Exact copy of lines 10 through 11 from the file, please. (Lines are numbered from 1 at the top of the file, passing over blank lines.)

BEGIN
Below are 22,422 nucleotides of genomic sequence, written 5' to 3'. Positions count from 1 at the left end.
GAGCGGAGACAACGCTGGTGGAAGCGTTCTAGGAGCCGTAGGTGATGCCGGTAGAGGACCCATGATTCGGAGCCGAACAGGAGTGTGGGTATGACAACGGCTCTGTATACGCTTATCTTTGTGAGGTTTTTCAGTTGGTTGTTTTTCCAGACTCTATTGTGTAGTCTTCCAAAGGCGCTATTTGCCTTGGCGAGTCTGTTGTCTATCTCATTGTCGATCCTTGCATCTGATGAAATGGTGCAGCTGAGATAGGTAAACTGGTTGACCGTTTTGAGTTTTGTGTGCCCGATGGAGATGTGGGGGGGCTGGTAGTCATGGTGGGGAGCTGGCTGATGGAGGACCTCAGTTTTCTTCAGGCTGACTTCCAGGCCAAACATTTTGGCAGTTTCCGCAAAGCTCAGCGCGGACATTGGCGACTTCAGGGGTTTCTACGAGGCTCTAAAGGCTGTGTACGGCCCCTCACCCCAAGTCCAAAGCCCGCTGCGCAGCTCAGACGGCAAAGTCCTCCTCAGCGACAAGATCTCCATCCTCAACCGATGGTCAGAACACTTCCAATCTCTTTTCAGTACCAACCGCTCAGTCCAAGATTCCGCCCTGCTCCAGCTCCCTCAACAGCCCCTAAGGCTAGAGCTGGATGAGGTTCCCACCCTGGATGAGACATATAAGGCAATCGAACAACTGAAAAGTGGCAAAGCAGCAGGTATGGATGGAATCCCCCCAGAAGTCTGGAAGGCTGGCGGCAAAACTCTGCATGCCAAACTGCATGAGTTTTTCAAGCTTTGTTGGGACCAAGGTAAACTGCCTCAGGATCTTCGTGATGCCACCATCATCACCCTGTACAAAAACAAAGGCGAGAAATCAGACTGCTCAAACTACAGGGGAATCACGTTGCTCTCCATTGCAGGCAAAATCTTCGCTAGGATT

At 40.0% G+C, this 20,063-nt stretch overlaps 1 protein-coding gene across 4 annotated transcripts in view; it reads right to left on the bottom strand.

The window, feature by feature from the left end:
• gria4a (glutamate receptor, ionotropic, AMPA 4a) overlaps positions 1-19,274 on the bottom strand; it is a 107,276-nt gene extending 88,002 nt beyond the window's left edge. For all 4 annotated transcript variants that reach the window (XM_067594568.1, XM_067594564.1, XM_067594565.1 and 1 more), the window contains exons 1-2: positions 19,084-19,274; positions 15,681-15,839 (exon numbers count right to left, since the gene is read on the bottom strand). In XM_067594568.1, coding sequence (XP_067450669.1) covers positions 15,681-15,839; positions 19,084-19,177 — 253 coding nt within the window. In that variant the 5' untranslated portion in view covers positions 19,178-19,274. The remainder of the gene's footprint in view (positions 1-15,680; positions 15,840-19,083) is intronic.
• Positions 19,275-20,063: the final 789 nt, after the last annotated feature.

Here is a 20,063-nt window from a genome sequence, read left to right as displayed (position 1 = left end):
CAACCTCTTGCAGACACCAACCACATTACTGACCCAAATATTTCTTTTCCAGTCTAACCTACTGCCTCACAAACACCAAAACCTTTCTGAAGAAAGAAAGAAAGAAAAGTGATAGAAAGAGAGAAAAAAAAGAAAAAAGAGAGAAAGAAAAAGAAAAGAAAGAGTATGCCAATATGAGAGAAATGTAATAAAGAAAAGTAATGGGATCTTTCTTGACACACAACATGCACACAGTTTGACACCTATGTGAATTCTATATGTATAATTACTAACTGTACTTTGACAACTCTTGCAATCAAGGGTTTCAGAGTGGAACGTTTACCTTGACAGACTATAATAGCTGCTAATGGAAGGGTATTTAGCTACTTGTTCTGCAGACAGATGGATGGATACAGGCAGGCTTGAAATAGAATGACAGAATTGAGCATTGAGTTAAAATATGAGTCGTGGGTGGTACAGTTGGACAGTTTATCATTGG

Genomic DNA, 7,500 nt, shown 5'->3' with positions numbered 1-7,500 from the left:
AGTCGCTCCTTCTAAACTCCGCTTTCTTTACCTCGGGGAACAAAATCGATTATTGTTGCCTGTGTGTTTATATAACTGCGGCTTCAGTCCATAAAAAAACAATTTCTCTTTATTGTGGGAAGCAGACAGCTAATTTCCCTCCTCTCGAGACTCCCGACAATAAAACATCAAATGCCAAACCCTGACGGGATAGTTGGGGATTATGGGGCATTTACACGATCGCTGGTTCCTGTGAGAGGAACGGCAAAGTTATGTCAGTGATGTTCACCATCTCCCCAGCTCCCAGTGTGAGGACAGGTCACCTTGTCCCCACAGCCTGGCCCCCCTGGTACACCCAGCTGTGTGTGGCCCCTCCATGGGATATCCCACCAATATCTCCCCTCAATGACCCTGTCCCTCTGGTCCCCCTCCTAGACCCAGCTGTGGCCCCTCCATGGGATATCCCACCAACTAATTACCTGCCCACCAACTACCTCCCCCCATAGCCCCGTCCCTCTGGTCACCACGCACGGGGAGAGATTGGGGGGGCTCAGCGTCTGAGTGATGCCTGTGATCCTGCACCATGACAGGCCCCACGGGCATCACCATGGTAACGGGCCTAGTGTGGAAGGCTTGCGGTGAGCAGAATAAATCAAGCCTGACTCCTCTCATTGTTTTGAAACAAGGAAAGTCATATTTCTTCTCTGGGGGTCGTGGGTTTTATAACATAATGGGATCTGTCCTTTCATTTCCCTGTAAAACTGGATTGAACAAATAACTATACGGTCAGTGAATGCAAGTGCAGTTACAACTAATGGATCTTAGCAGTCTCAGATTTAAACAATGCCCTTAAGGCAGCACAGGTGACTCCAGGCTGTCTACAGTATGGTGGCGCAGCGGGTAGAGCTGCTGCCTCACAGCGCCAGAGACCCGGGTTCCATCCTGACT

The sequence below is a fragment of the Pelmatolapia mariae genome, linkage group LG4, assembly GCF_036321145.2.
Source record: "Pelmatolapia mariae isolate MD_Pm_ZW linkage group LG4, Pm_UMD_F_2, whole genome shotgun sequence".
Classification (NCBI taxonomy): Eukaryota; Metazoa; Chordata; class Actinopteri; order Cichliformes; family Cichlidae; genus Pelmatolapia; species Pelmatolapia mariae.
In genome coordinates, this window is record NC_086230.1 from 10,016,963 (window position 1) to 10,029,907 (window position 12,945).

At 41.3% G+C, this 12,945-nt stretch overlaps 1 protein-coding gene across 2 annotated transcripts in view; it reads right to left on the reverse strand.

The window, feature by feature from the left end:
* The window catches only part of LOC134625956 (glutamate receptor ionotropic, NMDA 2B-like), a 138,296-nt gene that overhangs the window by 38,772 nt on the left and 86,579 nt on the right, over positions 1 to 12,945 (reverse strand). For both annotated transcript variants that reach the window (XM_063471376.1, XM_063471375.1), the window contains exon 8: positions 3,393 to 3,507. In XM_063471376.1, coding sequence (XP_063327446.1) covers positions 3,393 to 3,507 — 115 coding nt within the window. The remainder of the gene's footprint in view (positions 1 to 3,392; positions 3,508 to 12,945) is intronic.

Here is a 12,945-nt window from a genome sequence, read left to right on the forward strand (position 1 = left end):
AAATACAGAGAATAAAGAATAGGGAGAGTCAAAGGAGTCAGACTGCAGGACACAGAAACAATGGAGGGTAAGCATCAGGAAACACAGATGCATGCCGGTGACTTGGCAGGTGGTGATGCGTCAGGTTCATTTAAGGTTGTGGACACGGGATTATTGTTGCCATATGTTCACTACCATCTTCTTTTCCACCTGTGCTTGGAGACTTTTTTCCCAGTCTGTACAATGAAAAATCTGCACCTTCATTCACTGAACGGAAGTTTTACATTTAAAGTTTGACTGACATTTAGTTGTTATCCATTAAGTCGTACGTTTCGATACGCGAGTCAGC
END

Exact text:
AGTCGCTCCTTCTAAACTCCGCTTTCTTTACCTCGGGGAACAAAATCGATTATTGTTGCCTGTGTGTTTATATAACTGCGGCTTCAGTCCATAAAAAAACAATTTCTCTTTATTGTGGGAAGCAGACAGCTAATTTCCCTCCTCTCGAGACTCCCGACAATAAAACATCAAATGCCAAACCCTGACGGGATAGTTGGGGATTATGGGGCATTTACACGATCGCTGGTTCCTGTGAGAGGAACGGCAAAGTTATGTCAGTGATGTTCACCATCTCCCCAGCTCCCAGTGTGAGGACAGGTCACCTTGTCCCCACAGCCTGGCCCCCCTGGTACACCCAGCTGTGTGTGGCCCCTCCATGGGATATCCCACCAATATCTCCCCTCAATGACCCTGTCCCTCTGGTCCCCCTCCTAGACCCAGCTGTGGCCCCTCCATGGGATATCCCACCAACTAATTACCTGCCCACCAACTACCTCCCCCCATAGCCCCGTCCCTCTGGTCACCACGCACGGGGAGAGATTGGGGGGGCTCAGCGTCTGAGTGATGCCTGTGATCCTGCACCATGACAGGCCCCACGGGCATCACCATGGTAACGGGCCTAGTGTGGAAGGCTTGCGGTGAGCAGAATAAATCAAGCCTGACTCCTCTCATTGTTTTGAAACAAGGAAAGTCATATTTCTTCTCTGGGGGTCGTGGGTTTTATAACATAATGGGATCTGTCCTTTCATTTCCCTGTAAAACTGGATTGAACAAATAACTATACGGTCAGTGAATGCAAGTGCAGTTACAACTAATGGATCTTAGCAGTCTCAGATTTAAACAATGCCCTTAAGGCAGCACAGGTGACTCCAGGCTGTCTACAGTATGGTGGCGCAGCGGGTAGAGCTGCTGCCTCACAGCGCCAGAGACCCGGGTTCCATCCTGACT

The sequence below is a fragment of the Pelmatolapia mariae genome, linkage group LG4, assembly GCF_036321145.2.